focal point for many technology initiatives across state government. Through NJMapp, spatial data can be collected at the local level efficiently and without redundancy, and then shared over the Web with all state agencies. Instead of constantly reinventing the GIS wheel for each new requirement, data will be available for all to use. "Equally important, we will be operating on a consistent set of data," Ebeid pointed out. "That results in cost-efficient sharing as we dispense data across all 17 cabinet level agencies."

Cost effectiveness was a key element of this program. The hope is that NJMapp will minimize redundancy and lead to leveraging of costs in ways that achieve desired outcomes. "Standardization of spatial data means that we can all be working off a single version of the truth," Garie observed. "It is our hope and intention that this partnership with the counties will allow everyone to abide by a single set of standards. We are certainly striving toward consistency. In addition, the seed funds provided from the state are greatly leveraged because the counties and local governments will go out and acquire more data."

A Vision for the Future

The initial goal was to bring four counties on board in the first year. That goal has been achieved and the participating counties have received equipment and training. The timetable calls for rolling out the total program over a three-year period and that appears to be realistic. The remaining 17 counties seem to be enthusiastic and the next phase, which will bring another five or six counties online, is already under way. The state/county partnership is expanding as hoped.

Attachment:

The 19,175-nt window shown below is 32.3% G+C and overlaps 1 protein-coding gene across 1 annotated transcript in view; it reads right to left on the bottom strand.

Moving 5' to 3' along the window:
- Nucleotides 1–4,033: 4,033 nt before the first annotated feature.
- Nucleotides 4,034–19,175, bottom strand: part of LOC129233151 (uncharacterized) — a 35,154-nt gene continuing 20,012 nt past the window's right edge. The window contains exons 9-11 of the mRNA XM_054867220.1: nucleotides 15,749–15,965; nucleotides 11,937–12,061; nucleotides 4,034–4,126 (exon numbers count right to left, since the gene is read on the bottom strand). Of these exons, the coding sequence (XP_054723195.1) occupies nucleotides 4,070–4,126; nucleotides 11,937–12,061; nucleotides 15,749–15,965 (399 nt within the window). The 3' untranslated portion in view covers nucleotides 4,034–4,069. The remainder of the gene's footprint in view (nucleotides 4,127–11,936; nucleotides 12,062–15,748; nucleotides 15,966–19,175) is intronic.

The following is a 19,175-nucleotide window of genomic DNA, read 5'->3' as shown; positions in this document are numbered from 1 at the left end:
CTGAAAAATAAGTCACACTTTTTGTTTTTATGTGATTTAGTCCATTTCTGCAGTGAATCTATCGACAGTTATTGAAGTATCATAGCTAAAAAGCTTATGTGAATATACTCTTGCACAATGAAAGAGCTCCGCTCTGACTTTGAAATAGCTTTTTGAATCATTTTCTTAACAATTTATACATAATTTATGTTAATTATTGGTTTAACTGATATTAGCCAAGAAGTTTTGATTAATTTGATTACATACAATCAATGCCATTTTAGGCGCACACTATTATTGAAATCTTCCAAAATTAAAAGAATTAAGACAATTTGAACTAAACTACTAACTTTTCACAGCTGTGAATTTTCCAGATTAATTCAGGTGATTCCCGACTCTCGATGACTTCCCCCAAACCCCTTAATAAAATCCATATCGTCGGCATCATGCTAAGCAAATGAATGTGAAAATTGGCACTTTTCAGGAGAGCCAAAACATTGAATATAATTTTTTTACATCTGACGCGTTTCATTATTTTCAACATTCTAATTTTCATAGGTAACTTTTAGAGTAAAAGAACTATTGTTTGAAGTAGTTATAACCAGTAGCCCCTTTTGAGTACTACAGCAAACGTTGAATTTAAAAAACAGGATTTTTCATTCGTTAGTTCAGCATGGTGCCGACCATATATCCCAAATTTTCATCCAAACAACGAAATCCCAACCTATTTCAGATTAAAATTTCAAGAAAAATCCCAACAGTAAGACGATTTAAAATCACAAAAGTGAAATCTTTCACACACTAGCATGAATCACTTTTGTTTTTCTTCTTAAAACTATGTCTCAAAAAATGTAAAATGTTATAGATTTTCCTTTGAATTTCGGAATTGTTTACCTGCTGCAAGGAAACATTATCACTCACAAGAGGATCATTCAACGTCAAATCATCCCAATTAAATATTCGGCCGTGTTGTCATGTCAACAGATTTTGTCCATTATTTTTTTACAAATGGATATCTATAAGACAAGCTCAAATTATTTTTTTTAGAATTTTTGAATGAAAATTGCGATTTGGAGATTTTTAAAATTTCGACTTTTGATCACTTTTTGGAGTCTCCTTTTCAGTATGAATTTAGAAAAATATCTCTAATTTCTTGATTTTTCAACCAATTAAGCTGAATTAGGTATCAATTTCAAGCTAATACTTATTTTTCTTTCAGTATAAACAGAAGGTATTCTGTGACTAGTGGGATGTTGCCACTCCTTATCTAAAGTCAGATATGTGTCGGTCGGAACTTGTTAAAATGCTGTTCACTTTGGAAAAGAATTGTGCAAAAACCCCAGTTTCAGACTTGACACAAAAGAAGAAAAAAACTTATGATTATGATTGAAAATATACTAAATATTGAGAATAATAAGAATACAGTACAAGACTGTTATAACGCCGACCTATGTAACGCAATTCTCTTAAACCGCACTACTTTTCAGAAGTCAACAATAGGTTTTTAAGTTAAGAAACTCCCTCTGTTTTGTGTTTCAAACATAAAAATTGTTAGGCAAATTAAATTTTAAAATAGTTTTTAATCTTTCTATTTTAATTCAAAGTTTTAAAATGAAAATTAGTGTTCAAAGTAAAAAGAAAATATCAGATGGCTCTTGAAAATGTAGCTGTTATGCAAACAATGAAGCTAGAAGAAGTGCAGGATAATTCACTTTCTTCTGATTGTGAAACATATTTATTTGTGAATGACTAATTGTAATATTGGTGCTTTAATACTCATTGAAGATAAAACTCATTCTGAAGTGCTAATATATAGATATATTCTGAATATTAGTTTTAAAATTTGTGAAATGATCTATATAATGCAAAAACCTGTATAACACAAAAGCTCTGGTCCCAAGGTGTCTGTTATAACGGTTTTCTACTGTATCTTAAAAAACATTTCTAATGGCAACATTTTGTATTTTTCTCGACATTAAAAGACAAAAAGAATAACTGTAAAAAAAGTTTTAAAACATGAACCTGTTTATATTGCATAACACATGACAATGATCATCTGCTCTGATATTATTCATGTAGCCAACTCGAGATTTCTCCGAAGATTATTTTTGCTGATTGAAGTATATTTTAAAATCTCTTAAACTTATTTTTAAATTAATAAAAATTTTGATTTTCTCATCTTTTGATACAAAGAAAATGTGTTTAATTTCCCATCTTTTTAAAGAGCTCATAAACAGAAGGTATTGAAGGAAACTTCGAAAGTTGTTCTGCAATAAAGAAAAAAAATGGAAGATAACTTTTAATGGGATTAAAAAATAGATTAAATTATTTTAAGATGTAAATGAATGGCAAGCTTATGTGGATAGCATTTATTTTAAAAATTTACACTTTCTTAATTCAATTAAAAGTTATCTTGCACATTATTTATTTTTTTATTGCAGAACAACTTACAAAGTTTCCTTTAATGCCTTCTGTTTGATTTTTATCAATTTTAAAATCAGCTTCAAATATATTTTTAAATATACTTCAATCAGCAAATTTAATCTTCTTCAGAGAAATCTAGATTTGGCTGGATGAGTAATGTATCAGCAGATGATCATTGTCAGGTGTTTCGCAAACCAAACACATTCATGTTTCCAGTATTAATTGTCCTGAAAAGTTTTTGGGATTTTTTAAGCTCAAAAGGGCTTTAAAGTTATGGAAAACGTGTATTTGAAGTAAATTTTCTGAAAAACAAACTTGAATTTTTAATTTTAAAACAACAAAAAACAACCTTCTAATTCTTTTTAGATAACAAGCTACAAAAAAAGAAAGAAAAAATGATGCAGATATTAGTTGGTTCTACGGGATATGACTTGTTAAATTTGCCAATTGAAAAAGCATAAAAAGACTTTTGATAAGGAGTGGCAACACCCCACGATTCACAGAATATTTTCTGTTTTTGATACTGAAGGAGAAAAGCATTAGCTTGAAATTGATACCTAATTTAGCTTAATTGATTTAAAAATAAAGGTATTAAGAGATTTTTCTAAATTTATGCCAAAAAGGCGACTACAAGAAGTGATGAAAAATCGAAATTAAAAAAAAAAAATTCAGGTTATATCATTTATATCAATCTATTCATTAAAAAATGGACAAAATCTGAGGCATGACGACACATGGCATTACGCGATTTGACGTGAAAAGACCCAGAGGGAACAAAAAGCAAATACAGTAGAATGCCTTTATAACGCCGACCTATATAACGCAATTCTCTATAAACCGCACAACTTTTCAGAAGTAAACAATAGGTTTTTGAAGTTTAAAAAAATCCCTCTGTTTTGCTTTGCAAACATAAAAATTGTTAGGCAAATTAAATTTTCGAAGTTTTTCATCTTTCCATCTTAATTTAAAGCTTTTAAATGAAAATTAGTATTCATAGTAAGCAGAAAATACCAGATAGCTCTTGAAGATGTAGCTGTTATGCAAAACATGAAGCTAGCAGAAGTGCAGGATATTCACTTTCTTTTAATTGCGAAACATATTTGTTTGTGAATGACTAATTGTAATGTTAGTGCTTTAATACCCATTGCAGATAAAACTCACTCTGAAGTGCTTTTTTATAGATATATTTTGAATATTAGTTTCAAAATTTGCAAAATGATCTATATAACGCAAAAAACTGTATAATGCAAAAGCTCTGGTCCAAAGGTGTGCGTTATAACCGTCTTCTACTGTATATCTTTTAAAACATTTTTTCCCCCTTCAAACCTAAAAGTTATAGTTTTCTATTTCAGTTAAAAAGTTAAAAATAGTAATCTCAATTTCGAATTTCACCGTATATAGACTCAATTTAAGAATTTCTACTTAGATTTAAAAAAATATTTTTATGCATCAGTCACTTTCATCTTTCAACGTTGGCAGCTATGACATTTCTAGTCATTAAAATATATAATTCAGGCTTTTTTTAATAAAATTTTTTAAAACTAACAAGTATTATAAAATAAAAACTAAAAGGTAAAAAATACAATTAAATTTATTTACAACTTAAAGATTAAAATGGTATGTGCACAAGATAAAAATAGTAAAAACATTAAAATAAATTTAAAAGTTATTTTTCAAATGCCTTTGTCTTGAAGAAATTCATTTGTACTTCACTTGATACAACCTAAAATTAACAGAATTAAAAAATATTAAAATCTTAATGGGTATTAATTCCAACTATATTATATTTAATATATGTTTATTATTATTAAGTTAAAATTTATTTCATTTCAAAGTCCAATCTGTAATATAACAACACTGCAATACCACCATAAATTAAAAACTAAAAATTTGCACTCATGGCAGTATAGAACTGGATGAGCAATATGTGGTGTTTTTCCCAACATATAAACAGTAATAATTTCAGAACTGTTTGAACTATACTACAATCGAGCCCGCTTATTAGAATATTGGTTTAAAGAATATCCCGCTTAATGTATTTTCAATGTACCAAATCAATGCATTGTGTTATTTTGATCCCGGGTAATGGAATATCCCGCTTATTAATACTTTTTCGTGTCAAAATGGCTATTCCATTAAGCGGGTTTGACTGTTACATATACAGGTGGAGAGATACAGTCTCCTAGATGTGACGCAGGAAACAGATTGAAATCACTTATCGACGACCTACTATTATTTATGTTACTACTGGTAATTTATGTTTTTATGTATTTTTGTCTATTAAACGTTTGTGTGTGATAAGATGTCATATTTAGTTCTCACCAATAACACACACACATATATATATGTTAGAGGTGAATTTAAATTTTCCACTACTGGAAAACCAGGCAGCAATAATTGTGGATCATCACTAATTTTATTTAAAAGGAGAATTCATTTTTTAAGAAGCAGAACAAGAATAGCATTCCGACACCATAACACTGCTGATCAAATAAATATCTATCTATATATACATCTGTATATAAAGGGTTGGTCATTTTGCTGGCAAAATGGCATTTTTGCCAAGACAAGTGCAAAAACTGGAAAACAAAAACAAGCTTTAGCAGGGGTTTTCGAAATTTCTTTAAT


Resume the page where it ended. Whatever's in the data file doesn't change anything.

"What has happened with GIS cooperation at the county level serves as a good model for other partnership, shared arrangements," Garie said.

CTO Ebeid concurred. "By setting up an investment fund where we can disperse shares to counties we continue to facilitate the process of buying into our vision," Ebeid said. "We believe what we have put in place serves as a model for future technology initiatives, such as launching a state portal, for example, or a state infrastructure for disaster recovery plans. We are learning a lot from this process."

Looking down the road three to five years, Ebeid and Garie agree they would like to see truly dynamic databases connected across local and state government and operating with daily updates. The plan is for NJMapp to be at the frontlines for business initiatives, emergency responses and natural or man-made disasters, providing accurate and timely information to citizens in real time and helping to protect their quality of life.

A major part of this effort involves finding ways to get organizations to work together across boundaries. "We don't have technical hurdles," Garie noted, "but we need to find common ground between the state and local agencies -- ways in which state and local governments can see that their best interests are being served and rally around the mechanisms that promote cooperation. We are working hard to have everyone understand that most government is 'place-based' and that GIS can benefit everyone through cooperation and collaboration."